Deathfire by Nick Kyme – Book Review [Bellarius]
Bellarius looks into the long awaited latest novel in the Horus Heresy series, and finds it wanting.
“Mundane navel gazing with some of the most boring bolter porn ever put onto paper.” – Bellarius, The Founding Fields
If ever there was a Black Library release which can be judged by its title alone, it would be Deathfire. Really, the very word itself is all you need to know, cringe-worthy, almost juvenile and written with a mishandled intent to produce something meaningfully epic. What’s inside proves to be a drawn out tumorous mass of needless plot, padding, confused messages and an attempt to deliver shout-outs to The Odyssey which devolve into equal parts navel gazing and bolter porn.
Serving as a sequel to both Unremembered Empire and Vulkan Lives (sadly more the latter than the former), Deathfire follows the Salamanders in their efforts to return Vulkan’s body to Nocturne. With the rescue of Numeon (now having revealed to have survived his underwhelming end) from a Word Bearers ship, and forces still hunting for the primarch’s body, they are determined to return to their homelands. However, is Vulkan truly dead? In the face of all else, can faith alone sustain a legion long past its father’s end?
The very themes and ideas of Deathfire are ones which have merit when it comes to examining the legions of this time. The problem is that this is botched from the outset, and the actual themes of faith, belief and the like just boil down to “Yes he is!” “No he isn’t!” arguments, with some poorly defined logic, and badly delivered concepts. It doesn’t help that the story itself manages to be simultaneously rushed while at the same time lacking any substantial content. Numeon’s ideas, thoughts and logic are repeated over and over again, but it’s never remotely near enough to be personal or even remotely believable, and the very fact he is banking upon succeeding via an outright impossibility is barely addressed. The very fact it’s going against the Imperial Truth, the fact that they are quickly resorting to an utterly insane task is barely addressed, and many major developments, plot threads and ideas are swept to one side. Half of it just comes down to relentlessly yelling “Vulkan Lives!” to a point where that damn statement will haunt your nightmares for decades to come.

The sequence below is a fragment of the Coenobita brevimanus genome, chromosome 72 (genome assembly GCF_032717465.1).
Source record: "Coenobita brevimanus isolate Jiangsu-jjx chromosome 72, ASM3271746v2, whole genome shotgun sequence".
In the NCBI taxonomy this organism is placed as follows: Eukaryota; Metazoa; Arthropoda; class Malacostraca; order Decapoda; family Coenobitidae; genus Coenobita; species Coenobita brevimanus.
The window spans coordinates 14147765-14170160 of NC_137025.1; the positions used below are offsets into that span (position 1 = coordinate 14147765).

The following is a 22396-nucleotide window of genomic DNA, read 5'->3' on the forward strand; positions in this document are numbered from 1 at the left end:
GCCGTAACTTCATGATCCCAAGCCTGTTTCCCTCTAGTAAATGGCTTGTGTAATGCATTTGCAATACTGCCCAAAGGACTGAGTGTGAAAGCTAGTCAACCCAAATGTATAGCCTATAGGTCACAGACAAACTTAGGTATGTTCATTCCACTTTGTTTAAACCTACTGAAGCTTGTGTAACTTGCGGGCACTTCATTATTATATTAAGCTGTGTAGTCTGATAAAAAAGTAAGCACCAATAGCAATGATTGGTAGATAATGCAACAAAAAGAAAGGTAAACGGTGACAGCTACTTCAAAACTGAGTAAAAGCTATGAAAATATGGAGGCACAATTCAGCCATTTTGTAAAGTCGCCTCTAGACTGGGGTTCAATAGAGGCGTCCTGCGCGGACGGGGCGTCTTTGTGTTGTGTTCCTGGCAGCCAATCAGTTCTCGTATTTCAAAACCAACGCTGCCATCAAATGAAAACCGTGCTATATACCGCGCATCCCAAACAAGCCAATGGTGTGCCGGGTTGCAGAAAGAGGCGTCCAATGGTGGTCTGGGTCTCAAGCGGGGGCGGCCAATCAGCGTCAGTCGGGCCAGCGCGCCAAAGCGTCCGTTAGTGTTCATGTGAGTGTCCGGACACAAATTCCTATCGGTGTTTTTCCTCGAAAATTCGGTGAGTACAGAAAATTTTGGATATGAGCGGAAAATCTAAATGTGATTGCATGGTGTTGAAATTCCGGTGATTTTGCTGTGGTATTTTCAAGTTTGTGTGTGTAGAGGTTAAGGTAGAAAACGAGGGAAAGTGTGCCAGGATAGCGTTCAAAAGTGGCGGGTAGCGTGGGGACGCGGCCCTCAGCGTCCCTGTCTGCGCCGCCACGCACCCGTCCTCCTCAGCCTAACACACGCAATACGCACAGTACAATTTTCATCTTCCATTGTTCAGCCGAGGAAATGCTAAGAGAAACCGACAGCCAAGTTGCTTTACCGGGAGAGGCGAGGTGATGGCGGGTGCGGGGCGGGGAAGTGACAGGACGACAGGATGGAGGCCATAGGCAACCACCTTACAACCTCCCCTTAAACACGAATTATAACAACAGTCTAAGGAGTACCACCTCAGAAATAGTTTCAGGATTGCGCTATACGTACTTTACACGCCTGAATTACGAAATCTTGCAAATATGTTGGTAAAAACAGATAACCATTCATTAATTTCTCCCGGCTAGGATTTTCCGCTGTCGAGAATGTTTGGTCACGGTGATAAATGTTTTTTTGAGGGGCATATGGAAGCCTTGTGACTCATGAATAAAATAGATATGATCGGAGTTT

Most irksome of all is how, while serving as a sequel to two books, barely seems to address the major points of either one. We barely see anything of the Imperium Secundus, and the idea of it is barely commented upon. Sanguinius’ leadership, Guilliman’s gambit and rebuilding the Imperium from within aren’t given a second thought or even its merits considered. The story meanders about the whole issues of facing the Ruinstorm or being trapped from within, and the sad part is that this first third is easily the best part of the book. Kyme has a vastly better grip on writing the Ultramarines than he does the Salamanders, and while Numeon, Xathen, Zytos and Baduk are effectively interchangeable, Thiel, Prayto, and the others have far better rounded personalities. They actually read and act more like characters, whereas the Salamanders themselves are so extraordinarily flat, that their deaths, successes and actions barely impact the story at all. As with most Kyme written Salamanders stories, the body-count of Vulkan’s sons is insanely high with more than a few utterly ridiculous deaths born of downright stupidity, yet its hard to feel insulted or saddened as they have no impact at all upon the reader.